Generally, the more active you are, the better your sleep. As mentioned earlier, this has to be long-term exercise. Based on exercise and insomnia research, you can start sleeping better after you exercise for four to 24 weeks. Be patient and your good sleep will lead to more productivity.
Of particular note: you should time your exercise more than three hours before bedtime, otherwise you’ll have trouble sleeping due to existing high levels of endorphins. Exercise in particular timelines and gauge your ability to sleep after so you can determine the best window of time to workout.
4. Be Smart About Your Eating Habits
You are what you eat. This statement also applies to your ability to sleep well and, subsequently, your productivity levels. While overall eating habits will affect your sleep, what you eat a few hours before bedtime matters the most.
Follow these tips for eating and drinking smartly for quality sleep:
- Avoid drinking alcohol: almost 20 percent of adult Americans have a nightcap to help them fall asleep. While they may feel drowsy enough to fall into slumber, they’re actually having “fake sleep” and are meddling with proper sleep.
- Avoid caffeine and nicotine: although smoking and drinking too much coffee can affect your sleep for the next half day, limit your use, especially a few hours before bed.
- Limit your liquid intake before bed: several trips to the bathroom after consuming a ton of fluids will ruin your mood and interrupt your sleep.
- Limit eating refined carbs: filling your day with junk food is a recipe for sleep disaster, research shows. This type of eating can cause hiked sugar levels and crashes, which raise your cortisol levels and make it tough to sleep.
You don’t have to avoid pasta and pizza completely. Simply stay conscious about what and in what amounts you’re consuming. Always try to eat and drink healthy. If I must have a snack before bed, I usually go for light, healthy alternatives, like fruits, yogurt, and cereal. Find out what works for you.
5. Make Your Bedroom More Sleep-Friendly
Think about it: does your brain know it’s bedtime because your sleeping space is different? Or do you make it hard to differentiate TV time and bedtime. It makes all the difference. Yet, you don’t have to make enormous changes to attain a sleep environment.
Some fundamental tips:
- Keep your bedroom dark.
- Mask unwanted background noise.
- Avoid bringing work or any unfitting activities to bed.
- Keep the bedroom cool.
- Keep your bed as comfortable as you can – if you can afford a better mattress, get one.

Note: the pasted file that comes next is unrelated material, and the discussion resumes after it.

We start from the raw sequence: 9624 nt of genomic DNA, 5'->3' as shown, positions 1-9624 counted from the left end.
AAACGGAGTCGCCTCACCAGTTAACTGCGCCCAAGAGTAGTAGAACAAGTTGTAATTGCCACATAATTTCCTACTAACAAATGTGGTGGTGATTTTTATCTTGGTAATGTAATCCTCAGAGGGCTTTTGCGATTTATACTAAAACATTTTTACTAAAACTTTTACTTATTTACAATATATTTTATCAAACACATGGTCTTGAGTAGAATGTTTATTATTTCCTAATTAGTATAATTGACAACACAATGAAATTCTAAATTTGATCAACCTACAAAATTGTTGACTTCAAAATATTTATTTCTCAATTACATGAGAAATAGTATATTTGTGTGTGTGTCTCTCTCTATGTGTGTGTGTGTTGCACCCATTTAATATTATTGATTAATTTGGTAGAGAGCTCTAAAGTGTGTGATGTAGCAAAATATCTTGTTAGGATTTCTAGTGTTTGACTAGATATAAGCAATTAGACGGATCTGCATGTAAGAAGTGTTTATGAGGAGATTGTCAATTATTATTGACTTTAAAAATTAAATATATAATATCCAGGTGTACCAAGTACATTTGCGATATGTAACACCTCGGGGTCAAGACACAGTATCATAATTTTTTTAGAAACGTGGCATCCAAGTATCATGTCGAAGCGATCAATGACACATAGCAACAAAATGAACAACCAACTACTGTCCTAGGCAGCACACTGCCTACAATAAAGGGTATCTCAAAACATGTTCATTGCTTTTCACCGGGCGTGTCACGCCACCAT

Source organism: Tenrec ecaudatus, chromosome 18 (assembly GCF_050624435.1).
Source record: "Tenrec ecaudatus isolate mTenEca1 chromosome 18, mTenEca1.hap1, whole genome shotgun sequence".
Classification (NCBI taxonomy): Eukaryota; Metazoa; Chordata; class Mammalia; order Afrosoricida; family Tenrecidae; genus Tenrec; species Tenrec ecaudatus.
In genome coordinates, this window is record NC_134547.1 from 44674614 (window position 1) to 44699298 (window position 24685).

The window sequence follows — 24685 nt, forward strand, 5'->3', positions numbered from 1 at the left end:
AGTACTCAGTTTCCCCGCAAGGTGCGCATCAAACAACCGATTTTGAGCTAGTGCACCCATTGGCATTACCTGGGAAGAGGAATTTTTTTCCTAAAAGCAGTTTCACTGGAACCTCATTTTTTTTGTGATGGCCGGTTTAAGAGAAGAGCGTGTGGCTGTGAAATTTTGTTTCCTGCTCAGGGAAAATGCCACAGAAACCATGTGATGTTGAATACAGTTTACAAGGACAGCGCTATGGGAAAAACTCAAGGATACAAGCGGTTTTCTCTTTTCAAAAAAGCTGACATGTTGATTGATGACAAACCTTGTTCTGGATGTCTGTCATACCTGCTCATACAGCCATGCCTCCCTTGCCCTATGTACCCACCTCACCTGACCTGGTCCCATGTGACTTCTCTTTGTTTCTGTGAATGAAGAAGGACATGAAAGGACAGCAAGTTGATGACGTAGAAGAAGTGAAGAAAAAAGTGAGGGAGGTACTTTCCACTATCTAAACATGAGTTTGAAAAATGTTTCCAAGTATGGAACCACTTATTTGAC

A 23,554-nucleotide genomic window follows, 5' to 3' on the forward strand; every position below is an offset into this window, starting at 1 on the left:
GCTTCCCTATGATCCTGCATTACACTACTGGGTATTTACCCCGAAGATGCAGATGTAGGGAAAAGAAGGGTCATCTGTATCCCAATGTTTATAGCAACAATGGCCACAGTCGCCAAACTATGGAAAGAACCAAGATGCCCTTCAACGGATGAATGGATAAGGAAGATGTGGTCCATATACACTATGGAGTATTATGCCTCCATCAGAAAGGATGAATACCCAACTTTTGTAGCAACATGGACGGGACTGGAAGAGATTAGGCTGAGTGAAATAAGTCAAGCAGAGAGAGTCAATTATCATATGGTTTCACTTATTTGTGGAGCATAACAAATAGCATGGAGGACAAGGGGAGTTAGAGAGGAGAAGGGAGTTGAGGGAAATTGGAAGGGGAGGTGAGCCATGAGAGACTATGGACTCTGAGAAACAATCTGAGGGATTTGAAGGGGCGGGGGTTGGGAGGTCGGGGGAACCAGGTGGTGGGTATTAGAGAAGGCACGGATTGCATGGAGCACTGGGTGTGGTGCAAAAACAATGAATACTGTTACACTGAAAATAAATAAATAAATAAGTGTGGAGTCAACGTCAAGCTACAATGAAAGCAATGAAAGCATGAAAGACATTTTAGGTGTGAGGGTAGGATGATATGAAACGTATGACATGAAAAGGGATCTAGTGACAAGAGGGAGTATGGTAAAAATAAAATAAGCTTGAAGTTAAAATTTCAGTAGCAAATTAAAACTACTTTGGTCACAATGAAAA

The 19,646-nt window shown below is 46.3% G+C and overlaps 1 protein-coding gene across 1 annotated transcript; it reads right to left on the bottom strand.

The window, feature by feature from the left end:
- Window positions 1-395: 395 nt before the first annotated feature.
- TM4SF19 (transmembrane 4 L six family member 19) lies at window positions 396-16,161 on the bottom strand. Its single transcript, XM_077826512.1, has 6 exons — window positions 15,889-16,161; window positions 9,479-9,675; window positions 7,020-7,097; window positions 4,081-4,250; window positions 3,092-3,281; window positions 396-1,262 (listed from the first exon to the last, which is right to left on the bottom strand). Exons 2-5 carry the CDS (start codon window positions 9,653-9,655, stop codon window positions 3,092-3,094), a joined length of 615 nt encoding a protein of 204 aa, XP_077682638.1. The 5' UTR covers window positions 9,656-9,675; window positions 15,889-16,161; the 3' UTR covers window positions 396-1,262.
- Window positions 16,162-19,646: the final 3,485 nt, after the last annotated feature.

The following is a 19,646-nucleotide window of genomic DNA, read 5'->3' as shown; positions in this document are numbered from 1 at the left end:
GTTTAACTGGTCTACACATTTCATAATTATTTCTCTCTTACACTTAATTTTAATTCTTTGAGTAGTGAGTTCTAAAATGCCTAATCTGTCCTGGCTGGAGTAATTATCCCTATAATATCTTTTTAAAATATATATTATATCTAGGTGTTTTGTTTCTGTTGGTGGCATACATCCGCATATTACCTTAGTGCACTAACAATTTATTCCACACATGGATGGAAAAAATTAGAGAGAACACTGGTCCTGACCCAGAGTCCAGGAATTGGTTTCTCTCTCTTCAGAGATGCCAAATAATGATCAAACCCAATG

- Observe hygiene.
6. Adapt to Mid-Sleep Interruptions
For many reasons, sleep can be interrupted in the middle of the night. This can get stressful, keeping you up for the rest of the night and, as a result, ruin the next day’s productivity and moods. It has happened to me a couple of times, but I learned to adapt.
If you wake up at night and can’t get back to sleep, remember these tips:
- Do something non-stimulating, like meditating or thinking of things you’re grateful for – whatever works for you.
- Stop trying to sleep and instead, relax your body and mind.
- Postpone any of your worries.
- Choose to not think about your inability to sleep.
- Ignore what time it is.
- Don’t check emails or anything that’ll cue your brain to awaken.
Relax and keep your sleeping environment constant. You’ll find yourself drifting back to sleep gradually.
7. Let Go Instead of Worrying About Sleep
A key reason you find it hard to fall asleep and keep sleeping is because you worry too much. I’m not talking about the worries of life – but worrying about sleep itself. You go to bed thinking:
- “I can’t sleep, I’m screwed. Why can’t I simply sleep?”
- “I drank coffee just recently; I definitely ruined my chances of sleeping.”
- “I just woke up two hours before my wake time. If I don’t fall asleep in the next 10 minutes, I won’t hear my alarm.”
You continue “thinking yourself to sleep,” but it doesn’t work. This frustrates you further and increases your worries that are mixed with other worries that keep you up at night. Unless you let go of worrying thoughts when sleeping, you’ll find it difficult to get sleep. You can worry and fix things when you wake up, but when it’s time to rest, let go and get some sleep.
The Simplest Way to Maintain Good Sleep
Getting good sleep revolves around living a healthy life. Do your best and apply the seven fundamental sleeping tips we’ve outlined. That way, you can rest easy knowing you’ve done your best, which will lead to better productivity. If you break some rules sometimes, it’s okay – that isn’t the end of your good sleep. You’ll sleep better the next day, meaning your productivity won’t take that much of a hit.
Tell us, how do you maintain good sleep in your daily life? Do you find it helps your productivity? Engage with us in the comments section.